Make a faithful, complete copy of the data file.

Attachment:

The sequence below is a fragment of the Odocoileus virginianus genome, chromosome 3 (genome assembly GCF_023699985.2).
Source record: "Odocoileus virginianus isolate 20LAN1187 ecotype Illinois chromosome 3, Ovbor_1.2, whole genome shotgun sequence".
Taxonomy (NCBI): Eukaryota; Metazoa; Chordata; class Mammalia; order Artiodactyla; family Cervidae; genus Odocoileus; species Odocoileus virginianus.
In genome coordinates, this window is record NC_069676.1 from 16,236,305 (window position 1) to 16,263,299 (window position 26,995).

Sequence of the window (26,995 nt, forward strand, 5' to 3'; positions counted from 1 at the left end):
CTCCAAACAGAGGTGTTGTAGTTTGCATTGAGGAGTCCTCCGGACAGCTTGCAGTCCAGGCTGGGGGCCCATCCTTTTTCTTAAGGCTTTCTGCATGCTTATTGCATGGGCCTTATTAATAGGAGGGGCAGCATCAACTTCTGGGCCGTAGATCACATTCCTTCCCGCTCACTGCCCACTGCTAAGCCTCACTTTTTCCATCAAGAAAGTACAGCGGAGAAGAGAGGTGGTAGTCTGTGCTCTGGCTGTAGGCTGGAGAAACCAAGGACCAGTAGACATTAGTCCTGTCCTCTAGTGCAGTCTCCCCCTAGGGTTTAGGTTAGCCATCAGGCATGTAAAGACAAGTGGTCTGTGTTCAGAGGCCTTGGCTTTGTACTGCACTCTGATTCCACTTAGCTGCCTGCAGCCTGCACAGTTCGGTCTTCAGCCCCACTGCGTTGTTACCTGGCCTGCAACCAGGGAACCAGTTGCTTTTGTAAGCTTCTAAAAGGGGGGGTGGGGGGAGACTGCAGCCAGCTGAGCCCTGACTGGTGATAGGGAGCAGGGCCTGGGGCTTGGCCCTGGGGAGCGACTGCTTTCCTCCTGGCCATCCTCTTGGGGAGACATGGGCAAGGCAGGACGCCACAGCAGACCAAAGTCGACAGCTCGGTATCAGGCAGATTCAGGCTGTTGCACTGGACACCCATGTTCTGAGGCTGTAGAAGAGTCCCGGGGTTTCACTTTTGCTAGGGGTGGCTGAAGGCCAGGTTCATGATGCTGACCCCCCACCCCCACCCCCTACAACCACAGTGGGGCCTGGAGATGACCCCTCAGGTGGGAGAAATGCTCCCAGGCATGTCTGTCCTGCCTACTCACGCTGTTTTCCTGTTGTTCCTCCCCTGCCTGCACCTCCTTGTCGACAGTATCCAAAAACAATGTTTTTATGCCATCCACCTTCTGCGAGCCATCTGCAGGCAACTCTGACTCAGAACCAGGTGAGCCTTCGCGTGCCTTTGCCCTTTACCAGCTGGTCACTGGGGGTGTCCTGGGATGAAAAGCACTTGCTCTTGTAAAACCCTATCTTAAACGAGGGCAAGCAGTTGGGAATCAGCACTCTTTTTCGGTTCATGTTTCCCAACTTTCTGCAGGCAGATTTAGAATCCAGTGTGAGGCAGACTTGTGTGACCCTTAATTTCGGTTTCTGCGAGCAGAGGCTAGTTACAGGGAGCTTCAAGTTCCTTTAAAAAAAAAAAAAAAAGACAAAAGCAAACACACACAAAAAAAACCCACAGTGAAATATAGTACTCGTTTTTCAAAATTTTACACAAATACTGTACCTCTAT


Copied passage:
The sequence below is a fragment of the Odocoileus virginianus genome, chromosome 3 (genome assembly GCF_023699985.2).
Source record: "Odocoileus virginianus isolate 20LAN1187 ecotype Illinois chromosome 3, Ovbor_1.2, whole genome shotgun sequence".
Taxonomy (NCBI): Eukaryota; Metazoa; Chordata; class Mammalia; order Artiodactyla; family Cervidae; genus Odocoileus; species Odocoileus virginianus.
In genome coordinates, this window is record NC_069676.1 from 16,236,305 (window position 1) to 16,263,299 (window position 26,995).

Sequence of the window (26,995 nt, forward strand, 5' to 3'; positions counted from 1 at the left end):
CTCCAAACAGAGGTGTTGTAGTTTGCATTGAGGAGTCCTCCGGACAGCTTGCAGTCCAGGCTGGGGGCCCATCCTTTTTCTTAAGGCTTTCTGCATGCTTATTGCATGGGCCTTATTAATAGGAGGGGCAGCATCAACTTCTGGGCCGTAGATCACATTCCTTCCCGCTCACTGCCCACTGCTAAGCCTCACTTTTTCCATCAAGAAAGTACAGCGGAGAAGAGAGGTGGTAGTCTGTGCTCTGGCTGTAGGCTGGAGAAACCAAGGACCAGTAGACATTAGTCCTGTCCTCTAGTGCAGTCTCCCCCTAGGGTTTAGGTTAGCCATCAGGCATGTAAAGACAAGTGGTCTGTGTTCAGAGGCCTTGGCTTTGTACTGCACTCTGATTCCACTTAGCTGCCTGCAGCCTGCACAGTTCGGTCTTCAGCCCCACTGCGTTGTTACCTGGCCTGCAACCAGGGAACCAGTTGCTTTTGTAAGCTTCTAAAAGGGGGGGTGGGGGGAGACTGCAGCCAGCTGAGCCCTGACTGGTGATAGGGAGCAGGGCCTGGGGCTTGGCCCTGGGGAGCGACTGCTTTCCTCCTGGCCATCCTCTTGGGGAGACATGGGCAAGGCAGGACGCCACAGCAGACCAAAGTCGACAGCTCGGTATCAGGCAGATTCAGGCTGTTGCACTGGACACCCATGTTCTGAGGCTGTAGAAGAGTCCCGGGGTTTCACTTTTGCTAGGGGTGGCTGAAGGCCAGGTTCATGATGCTGACCCCCCACCCCCACCCCCTACAACCACAGTGGGGCCTGGAGATGACCCCTCAGGTGGGAGAAATGCTCCCAGGCATGTCTGTCCTGCCTACTCACGCTGTTTTCCTGTTGTTCCTCCCCTGCCTGCACCTCCTTGTCGACAGTATCCAAAAACAATGTTTTTATGCCATCCACCTTCTGCGAGCCATCTGCAGGCAACTCTGACTCAGAACCAGGTGAGCCTTCGCGTGCCTTTGCCCTTTACCAGCTGGTCACTGGGGGTGTCCTGGGATGAAAAGCACTTGCTCTTGTAAAACCCTATCTTAAACGAGGGCAAGCAGTTGGGAATCAGCACTCTTTTTCGGTTCATGTTTCCCAACTTTCTGCAGGCAGATTTAGAATCCAGTGTGAGGCAGACTTGTGTGACCCTTAATTTCGGTTTCTGCGAGCAGAGGCTAGTTACAGGGAGCTTCAAGTTCCTTTAAAAAAAAAAAAAAAAGACAAAAGCAAACACACACAAAAAAAACCCACAGTGAAATATAGTACTCGTTTTTCAAAATTTTACACAAATACTGTACCTCTAT